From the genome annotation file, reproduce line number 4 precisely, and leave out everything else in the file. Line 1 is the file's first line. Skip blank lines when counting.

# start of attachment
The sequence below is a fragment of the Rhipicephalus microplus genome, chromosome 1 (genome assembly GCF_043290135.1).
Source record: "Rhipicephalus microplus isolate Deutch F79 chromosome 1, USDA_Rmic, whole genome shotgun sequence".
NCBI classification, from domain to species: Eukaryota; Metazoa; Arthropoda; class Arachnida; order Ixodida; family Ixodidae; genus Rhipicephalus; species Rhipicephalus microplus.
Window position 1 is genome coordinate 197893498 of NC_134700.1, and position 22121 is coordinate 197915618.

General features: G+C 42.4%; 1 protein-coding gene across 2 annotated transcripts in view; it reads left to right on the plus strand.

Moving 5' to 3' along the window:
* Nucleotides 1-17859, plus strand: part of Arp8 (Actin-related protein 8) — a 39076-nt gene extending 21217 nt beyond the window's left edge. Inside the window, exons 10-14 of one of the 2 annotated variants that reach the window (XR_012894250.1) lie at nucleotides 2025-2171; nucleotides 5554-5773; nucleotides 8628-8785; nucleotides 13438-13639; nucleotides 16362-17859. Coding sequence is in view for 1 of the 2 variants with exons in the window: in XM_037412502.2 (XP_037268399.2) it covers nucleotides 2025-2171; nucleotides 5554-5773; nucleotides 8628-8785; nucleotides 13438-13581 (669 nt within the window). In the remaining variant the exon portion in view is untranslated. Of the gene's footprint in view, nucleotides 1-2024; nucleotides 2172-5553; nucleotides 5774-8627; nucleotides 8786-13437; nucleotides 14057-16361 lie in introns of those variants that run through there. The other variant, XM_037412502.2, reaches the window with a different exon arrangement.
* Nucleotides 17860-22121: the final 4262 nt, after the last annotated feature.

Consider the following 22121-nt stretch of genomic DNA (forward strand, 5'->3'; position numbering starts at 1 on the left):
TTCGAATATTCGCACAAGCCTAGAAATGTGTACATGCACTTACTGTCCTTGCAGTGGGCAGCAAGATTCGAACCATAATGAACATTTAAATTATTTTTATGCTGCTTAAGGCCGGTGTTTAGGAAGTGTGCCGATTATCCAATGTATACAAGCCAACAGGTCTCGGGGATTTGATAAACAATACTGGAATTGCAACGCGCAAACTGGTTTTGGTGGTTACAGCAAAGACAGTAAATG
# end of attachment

Window position 1 is genome coordinate 197893498 of NC_134700.1, and position 22121 is coordinate 197915618.